So, You Want to Be a Homeowner?

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By Ryan Preiss, CRPC®


Purchasing a house is one of the largest financial transactions an individual will make in his or her life. Yet, many people tend to glaze over some key points when they consider purchasing a home. These include solidly understanding where we are in our current interest rate cycle, where rates are headed, knowing if real estate is too expensive and if one should wait before purchasing.

Source: Bloomberg, Financial Sense Wealth Management

Current Interest Rate Cycle: Where Are We?

You can see that as weakness in the economy permeates and eventually lowers housing prices, the Federal Reserve is forced to lower interest rates. This loosening is an attempt to make home buying, and overall lending, more attractive so that consumers and lenders alike will stimulate the economy.

The Federal Reserve recently made its first rate cut since 2008. While interest rate cycles aren’t always linear on the way up or down, our current cycle lasted for 128 months. This is the second longest behind the 1992-2003 cycle shown by the green curve in the chart below. As of the third quarter 2019, many economists predict further downside to interest rates.

Source: Bloomberg, Financial Sense Wealth Management

Where Are Interest Rates Going?

Interestingly, every interest rate cycle since the ‘80s has peaked lower and lower. With more of a push toward globalization, more economies are working at full capacity and aren’t experiencing the year-over-year growth that propelled globalization from the ‘80s to now. On top of this, we have a much more service-based economy that increasingly relies on consumerism with less and less emphasis on manufactured goods. This shift in the way Americans exchange value isn’t always captured in proportion by GDP, which of course, is a huge metric for the Federal Reserve when considering their stance on national monetary policy.

Source: Bloomberg, Financial Sense Wealth Management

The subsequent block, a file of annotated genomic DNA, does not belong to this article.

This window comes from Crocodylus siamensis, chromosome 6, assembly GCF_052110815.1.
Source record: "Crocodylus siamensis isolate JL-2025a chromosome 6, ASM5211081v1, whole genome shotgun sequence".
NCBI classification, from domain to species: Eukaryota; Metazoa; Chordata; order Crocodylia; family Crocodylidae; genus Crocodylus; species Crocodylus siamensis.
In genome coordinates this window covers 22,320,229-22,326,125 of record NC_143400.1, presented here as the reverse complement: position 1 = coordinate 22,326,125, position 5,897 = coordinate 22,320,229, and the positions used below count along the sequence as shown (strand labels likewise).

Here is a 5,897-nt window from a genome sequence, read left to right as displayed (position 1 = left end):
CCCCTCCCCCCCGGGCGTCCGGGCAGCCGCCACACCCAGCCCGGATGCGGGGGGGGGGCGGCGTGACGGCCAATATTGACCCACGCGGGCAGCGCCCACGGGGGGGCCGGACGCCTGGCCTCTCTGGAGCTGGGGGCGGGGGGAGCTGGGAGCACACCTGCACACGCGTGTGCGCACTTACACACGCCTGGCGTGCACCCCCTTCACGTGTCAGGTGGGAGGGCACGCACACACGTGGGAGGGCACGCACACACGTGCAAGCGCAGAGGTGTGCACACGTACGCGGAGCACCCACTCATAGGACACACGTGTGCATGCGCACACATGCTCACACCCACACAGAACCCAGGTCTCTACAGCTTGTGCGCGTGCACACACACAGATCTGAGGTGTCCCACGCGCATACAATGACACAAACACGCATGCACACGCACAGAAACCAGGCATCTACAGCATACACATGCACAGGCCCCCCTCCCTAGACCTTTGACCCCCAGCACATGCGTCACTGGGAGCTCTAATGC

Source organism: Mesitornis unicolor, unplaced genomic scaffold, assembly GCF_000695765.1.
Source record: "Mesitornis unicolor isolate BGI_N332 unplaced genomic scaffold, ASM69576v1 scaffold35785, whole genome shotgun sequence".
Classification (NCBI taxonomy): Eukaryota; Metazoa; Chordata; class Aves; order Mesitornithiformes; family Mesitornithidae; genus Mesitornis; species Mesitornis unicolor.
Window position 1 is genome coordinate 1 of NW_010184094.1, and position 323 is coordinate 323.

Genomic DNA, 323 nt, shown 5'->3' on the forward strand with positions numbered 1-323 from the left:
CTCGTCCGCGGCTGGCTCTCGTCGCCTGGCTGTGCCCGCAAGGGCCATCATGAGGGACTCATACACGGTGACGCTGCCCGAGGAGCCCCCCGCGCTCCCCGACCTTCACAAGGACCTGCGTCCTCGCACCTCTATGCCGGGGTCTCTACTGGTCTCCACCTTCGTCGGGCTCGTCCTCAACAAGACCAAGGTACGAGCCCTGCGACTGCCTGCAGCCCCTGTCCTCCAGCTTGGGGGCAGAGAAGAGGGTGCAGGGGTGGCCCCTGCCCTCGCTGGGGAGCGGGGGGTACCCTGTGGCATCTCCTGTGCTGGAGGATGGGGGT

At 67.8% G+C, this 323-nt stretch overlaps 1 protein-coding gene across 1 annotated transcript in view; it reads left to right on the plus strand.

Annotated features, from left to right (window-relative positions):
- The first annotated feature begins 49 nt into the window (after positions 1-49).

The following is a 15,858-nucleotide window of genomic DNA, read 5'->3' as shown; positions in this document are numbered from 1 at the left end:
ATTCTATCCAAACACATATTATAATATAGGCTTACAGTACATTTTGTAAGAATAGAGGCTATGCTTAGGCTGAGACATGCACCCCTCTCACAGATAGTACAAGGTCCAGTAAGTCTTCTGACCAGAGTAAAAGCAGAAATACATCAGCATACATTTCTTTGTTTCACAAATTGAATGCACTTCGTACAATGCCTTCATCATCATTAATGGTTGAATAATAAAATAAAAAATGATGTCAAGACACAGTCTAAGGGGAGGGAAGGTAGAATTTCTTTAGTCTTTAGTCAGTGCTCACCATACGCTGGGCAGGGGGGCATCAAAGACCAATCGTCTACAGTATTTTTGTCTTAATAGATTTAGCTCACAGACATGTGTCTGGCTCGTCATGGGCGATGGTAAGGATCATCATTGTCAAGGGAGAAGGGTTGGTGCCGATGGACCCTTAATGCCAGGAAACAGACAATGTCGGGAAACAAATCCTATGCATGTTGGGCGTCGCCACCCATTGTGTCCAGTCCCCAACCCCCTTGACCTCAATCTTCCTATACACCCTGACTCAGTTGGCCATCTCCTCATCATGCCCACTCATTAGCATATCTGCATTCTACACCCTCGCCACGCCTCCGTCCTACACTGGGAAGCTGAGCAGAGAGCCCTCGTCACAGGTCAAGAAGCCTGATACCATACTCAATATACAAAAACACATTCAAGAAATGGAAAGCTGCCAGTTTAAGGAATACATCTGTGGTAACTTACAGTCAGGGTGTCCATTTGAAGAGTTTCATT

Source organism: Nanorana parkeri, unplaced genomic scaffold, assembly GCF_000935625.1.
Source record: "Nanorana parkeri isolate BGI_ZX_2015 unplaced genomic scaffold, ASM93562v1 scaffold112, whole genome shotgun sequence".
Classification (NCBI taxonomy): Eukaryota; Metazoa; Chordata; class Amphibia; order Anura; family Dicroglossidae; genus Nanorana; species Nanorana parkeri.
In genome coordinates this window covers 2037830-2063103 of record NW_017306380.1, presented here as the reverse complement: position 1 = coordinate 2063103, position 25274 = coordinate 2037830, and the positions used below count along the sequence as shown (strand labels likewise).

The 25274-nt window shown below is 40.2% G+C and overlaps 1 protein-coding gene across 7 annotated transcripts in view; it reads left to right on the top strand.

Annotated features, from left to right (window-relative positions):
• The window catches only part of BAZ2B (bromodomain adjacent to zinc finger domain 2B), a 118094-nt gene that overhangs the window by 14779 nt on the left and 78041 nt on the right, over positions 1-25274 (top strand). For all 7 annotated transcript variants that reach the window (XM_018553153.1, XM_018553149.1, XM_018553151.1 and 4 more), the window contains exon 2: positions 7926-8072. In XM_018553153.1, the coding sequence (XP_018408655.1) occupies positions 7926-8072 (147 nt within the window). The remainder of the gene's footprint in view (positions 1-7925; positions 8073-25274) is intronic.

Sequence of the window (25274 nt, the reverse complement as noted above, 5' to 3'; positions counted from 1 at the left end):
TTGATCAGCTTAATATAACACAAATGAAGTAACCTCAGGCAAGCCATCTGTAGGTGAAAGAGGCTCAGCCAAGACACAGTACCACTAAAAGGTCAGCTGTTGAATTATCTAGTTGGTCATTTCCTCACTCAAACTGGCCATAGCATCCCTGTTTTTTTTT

I expect the Federal Reserve’s upper bound interest rate target to decline, given that global macroeconomic data has had a sustained period of decline with areas in complete contraction. The Federal Funds futures are financial contracts that represent the market’s opinion about where the Federal Funds rate will be at the end of the contract. The probabilities these contracts imply are shown above. These speculators bet it’s more likely than not that we’ll be .5% lower by the end of October than we are now (2.25%). This could come in the form of two .25% rate cuts; one on Sept. 18 and another on Oct. 30, or as a one .5% rate cut. A .5% rate cut would imply the Federal Reserve has deep concerns about the economy and wants to take quick action to backstop whatever issue they might foresee.

Source: Bloomberg, Financial Sense Wealth Management. Past performance is no guarantee of future results. All indexes are unmanaged and cannot be invested into directly.

The chart above is one of my all-time favorites. The lines, from top to bottom, show the S&P 500, bonds as a percent of household net worth, real estate as a percent of household net worth and stocks as a percent of household net worth. The horizontal red lines on each panel represent the average for each of those respective assets as a percent of household ownership. An investor would be wise to sell what is highly valued, due to high demand and ownership of that asset, and buy what is cheap as demand is low and potential for an increase in demand is high.

Take, for example, the tech bubble in which the chart above would have demonstrated stocks were overvalued compared to their average percent of ownership assets, bonds were near all-time lows as a percent of household balance sheets and real estate had just gone below its average ownership rate. This would have been nice to see back then. Currently, the chart above would suggest: Bonds = BUY, Real Estate = BUY/HOLD, Stocks = SELL.

Real estate has appreciated significantly since the 2008 financial crisis and some homes are worth more now than they were before the bubble. But this doesn’t imply it’s a bad time to buy a house. Real estate is not a saturated market and is still below its long-term average as a percent of household net worth.


If purchasing a home is your next financial venture, good for you. Although it’s not the most optimal time to enter the housing market, the likely future of interest rates and current rate of home value as a percent of household financial assets still show that it can be an attractive opportunity. Our Financial Sense team wishes you the best of luck! Make sure to consider an adjustable rate mortgage (ARM) and do your research before making any financial decisions.

Disclosures: This article in no way attempts to make any recommendations toward investing or not investing in real estate. This article is meant to assist retail investors and prospective homebuyers in understanding the macro forces at play in the real estate market and provide insight into the market via data information.


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